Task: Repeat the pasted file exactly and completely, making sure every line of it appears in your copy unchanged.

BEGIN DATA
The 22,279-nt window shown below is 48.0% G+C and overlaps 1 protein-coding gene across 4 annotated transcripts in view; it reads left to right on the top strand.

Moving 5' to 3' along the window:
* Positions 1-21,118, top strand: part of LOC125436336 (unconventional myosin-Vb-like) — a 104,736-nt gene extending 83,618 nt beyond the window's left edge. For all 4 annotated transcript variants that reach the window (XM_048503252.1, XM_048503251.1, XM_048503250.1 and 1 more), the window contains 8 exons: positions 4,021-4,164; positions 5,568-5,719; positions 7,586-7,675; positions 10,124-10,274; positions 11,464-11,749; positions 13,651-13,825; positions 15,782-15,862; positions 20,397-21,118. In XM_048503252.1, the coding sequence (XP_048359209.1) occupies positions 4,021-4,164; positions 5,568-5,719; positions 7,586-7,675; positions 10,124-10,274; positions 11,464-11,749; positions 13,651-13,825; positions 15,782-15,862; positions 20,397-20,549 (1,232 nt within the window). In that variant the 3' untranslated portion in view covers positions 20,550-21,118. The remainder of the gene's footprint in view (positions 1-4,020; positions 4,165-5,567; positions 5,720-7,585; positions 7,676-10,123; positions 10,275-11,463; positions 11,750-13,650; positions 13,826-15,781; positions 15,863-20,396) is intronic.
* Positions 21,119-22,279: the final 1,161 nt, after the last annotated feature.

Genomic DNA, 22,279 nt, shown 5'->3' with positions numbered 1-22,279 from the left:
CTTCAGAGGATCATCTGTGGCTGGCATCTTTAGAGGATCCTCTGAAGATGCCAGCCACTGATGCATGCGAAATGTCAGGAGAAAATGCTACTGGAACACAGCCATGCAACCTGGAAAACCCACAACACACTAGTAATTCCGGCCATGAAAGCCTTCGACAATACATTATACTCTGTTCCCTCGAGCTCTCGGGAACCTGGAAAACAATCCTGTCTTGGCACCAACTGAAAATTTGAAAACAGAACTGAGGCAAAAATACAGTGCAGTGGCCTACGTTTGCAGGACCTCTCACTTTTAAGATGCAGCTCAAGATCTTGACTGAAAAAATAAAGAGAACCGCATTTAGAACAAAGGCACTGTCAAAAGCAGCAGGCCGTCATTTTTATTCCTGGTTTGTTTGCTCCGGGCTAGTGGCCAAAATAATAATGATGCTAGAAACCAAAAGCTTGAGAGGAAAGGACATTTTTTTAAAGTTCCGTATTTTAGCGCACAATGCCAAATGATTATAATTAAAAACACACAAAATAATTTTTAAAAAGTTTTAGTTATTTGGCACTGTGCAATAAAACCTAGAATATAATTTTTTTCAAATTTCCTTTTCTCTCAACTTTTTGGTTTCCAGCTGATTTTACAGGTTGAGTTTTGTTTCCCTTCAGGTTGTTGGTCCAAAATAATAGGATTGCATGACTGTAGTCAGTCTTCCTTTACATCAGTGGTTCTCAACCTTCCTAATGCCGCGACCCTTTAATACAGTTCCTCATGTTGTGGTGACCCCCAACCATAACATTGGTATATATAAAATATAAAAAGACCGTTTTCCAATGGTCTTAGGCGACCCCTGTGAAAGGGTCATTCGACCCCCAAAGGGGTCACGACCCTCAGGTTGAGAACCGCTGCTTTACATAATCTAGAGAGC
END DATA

The 22,279-nt window shown below is 48.0% G+C and overlaps 1 protein-coding gene across 4 annotated transcripts in view; it reads left to right on the top strand.

Moving 5' to 3' along the window:
* Positions 1-21,118, top strand: part of LOC125436336 (unconventional myosin-Vb-like) — a 104,736-nt gene extending 83,618 nt beyond the window's left edge. For all 4 annotated transcript variants that reach the window (XM_048503252.1, XM_048503251.1, XM_048503250.1 and 1 more), the window contains 8 exons: positions 4,021-4,164; positions 5,568-5,719; positions 7,586-7,675; positions 10,124-10,274; positions 11,464-11,749; positions 13,651-13,825; positions 15,782-15,862; positions 20,397-21,118. In XM_048503252.1, the coding sequence (XP_048359209.1) occupies positions 4,021-4,164; positions 5,568-5,719; positions 7,586-7,675; positions 10,124-10,274; positions 11,464-11,749; positions 13,651-13,825; positions 15,782-15,862; positions 20,397-20,549 (1,232 nt within the window). In that variant the 3' untranslated portion in view covers positions 20,550-21,118. The remainder of the gene's footprint in view (positions 1-4,020; positions 4,165-5,567; positions 5,720-7,585; positions 7,676-10,123; positions 10,275-11,463; positions 11,750-13,650; positions 13,826-15,781; positions 15,863-20,396) is intronic.
* Positions 21,119-22,279: the final 1,161 nt, after the last annotated feature.

Genomic DNA, 22,279 nt, shown 5'->3' with positions numbered 1-22,279 from the left:
CTTCAGAGGATCATCTGTGGCTGGCATCTTTAGAGGATCCTCTGAAGATGCCAGCCACTGATGCATGCGAAATGTCAGGAGAAAATGCTACTGGAACACAGCCATGCAACCTGGAAAACCCACAACACACTAGTAATTCCGGCCATGAAAGCCTTCGACAATACATTATACTCTGTTCCCTCGAGCTCTCGGGAACCTGGAAAACAATCCTGTCTTGGCACCAACTGAAAATTTGAAAACAGAACTGAGGCAAAAATACAGTGCAGTGGCCTACGTTTGCAGGACCTCTCACTTTTAAGATGCAGCTCAAGATCTTGACTGAAAAAATAAAGAGAACCGCATTTAGAACAAAGGCACTGTCAAAAGCAGCAGGCCGTCATTTTTATTCCTGGTTTGTTTGCTCCGGGCTAGTGGCCAAAATAATAATGATGCTAGAAACCAAAAGCTTGAGAGGAAAGGACATTTTTTTAAAGTTCCGTATTTTAGCGCACAATGCCAAATGATTATAATTAAAAACACACAAAATAATTTTTAAAAAGTTTTAGTTATTTGGCACTGTGCAATAAAACCTAGAATATAATTTTTTTCAAATTTCCTTTTCTCTCAACTTTTTGGTTTCCAGCTGATTTTACAGGTTGAGTTTTGTTTCCCTTCAGGTTGTTGGTCCAAAATAATAGGATTGCATGACTGTAGTCAGTCTTCCTTTACATCAGTGGTTCTCAACCTTCCTAATGCCGCGACCCTTTAATACAGTTCCTCATGTTGTGGTGACCCCCAACCATAACATTGGTATATATAAAATATAAAAAGACCGTTTTCCAATGGTCTTAGGCGACCCCTGTGAAAGGGTCATTCGACCCCCAAAGGGGTCACGACCCTCAGGTTGAGAACCGCTGCTTTACATAATCTAGAGAGC